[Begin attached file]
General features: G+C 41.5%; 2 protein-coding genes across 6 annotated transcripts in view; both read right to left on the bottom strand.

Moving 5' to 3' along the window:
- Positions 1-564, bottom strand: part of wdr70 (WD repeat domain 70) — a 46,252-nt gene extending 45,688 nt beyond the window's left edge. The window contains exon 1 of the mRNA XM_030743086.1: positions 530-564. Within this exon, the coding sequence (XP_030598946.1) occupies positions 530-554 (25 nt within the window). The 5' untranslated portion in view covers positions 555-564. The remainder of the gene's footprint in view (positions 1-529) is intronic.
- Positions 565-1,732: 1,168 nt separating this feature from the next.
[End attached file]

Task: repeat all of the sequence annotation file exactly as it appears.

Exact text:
General features: G+C 41.5%; 2 protein-coding genes across 6 annotated transcripts in view; both read right to left on the bottom strand.

Moving 5' to 3' along the window:
- Positions 1-564, bottom strand: part of wdr70 (WD repeat domain 70) — a 46,252-nt gene extending 45,688 nt beyond the window's left edge. The window contains exon 1 of the mRNA XM_030743086.1: positions 530-564. Within this exon, the coding sequence (XP_030598946.1) occupies positions 530-554 (25 nt within the window). The 5' untranslated portion in view covers positions 555-564. The remainder of the gene's footprint in view (positions 1-529) is intronic.
- Positions 565-1,732: 1,168 nt separating this feature from the next.